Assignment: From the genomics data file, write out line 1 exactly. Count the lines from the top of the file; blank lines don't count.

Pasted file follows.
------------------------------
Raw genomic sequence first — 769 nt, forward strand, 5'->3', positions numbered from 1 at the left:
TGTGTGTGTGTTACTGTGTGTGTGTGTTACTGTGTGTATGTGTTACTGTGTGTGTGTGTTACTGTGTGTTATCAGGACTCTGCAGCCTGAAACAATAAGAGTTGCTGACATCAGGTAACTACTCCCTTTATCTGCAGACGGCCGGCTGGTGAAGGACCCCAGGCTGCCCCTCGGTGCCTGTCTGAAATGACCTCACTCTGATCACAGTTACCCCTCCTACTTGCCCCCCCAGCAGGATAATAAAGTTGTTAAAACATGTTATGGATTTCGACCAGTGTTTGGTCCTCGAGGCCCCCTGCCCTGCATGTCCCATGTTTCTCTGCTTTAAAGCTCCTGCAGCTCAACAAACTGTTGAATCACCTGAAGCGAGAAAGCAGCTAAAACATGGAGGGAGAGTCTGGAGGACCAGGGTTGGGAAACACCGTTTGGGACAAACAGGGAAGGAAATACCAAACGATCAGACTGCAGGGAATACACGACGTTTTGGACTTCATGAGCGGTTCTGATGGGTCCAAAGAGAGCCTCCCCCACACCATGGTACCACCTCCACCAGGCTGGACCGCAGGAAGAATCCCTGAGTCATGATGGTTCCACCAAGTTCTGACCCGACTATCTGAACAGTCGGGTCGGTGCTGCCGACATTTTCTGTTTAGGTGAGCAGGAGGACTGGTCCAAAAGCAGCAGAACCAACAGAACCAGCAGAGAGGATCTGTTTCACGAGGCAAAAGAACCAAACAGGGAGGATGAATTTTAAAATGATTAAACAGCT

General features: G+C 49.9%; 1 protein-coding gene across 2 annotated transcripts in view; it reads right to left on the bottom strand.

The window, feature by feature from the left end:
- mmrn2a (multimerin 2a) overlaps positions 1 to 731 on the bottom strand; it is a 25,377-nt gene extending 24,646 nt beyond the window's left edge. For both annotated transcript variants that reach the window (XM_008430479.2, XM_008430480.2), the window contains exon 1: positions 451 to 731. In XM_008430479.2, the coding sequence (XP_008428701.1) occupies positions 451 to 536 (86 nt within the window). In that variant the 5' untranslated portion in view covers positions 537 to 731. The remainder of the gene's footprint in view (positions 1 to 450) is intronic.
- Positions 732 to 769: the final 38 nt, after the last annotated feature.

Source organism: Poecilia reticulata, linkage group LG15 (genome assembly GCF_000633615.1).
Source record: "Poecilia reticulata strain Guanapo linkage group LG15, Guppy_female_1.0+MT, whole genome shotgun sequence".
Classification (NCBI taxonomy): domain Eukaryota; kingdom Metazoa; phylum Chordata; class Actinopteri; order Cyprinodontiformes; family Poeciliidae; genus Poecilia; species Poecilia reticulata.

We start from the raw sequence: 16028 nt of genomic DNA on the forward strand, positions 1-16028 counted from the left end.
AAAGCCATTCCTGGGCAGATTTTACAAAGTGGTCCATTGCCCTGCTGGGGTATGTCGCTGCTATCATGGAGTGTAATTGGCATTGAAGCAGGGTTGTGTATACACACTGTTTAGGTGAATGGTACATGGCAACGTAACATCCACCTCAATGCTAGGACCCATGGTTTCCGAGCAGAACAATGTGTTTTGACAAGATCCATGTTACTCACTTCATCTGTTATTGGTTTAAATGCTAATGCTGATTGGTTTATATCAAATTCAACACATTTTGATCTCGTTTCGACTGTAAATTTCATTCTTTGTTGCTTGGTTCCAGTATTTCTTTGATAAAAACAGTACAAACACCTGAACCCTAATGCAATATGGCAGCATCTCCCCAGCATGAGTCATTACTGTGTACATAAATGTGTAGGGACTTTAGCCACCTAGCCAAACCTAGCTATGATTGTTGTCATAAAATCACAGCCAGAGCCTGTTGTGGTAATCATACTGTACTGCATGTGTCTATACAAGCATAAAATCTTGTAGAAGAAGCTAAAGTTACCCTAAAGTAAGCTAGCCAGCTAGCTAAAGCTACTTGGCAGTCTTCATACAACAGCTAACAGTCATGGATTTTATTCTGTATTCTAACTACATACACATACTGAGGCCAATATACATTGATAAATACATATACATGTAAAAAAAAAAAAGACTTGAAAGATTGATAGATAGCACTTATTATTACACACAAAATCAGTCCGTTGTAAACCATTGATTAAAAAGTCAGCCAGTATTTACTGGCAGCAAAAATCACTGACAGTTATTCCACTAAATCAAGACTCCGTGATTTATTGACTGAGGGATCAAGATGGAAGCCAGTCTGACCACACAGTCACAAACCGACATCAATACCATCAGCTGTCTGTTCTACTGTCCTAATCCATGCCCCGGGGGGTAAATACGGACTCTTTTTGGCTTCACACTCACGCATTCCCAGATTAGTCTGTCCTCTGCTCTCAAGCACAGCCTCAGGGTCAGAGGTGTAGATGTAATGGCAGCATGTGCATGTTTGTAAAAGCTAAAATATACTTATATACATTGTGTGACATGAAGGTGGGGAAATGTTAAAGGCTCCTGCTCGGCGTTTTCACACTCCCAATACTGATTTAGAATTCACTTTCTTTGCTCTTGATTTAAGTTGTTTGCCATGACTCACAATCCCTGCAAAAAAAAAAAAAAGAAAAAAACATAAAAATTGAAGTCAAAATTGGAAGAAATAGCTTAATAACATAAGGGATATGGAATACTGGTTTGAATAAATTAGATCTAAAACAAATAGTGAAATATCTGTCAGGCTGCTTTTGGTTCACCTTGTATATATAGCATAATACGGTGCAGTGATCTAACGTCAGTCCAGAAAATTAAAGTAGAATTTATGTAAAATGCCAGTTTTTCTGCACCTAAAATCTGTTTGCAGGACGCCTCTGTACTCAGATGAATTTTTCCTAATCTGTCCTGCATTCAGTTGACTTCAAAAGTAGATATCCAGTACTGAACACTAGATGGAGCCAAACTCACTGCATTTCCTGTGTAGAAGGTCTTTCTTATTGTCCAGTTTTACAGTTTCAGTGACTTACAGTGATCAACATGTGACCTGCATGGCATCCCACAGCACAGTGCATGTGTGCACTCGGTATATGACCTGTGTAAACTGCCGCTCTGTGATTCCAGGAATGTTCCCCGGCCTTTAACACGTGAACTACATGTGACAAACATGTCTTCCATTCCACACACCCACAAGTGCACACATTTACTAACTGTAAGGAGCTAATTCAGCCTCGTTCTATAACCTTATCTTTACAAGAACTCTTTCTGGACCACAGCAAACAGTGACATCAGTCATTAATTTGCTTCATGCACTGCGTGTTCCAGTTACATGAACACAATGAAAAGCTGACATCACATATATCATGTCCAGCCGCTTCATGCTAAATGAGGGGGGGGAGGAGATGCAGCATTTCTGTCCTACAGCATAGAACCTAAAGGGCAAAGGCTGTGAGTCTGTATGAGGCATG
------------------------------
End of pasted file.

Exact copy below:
Raw genomic sequence first — 769 nt, forward strand, 5'->3', positions numbered from 1 at the left: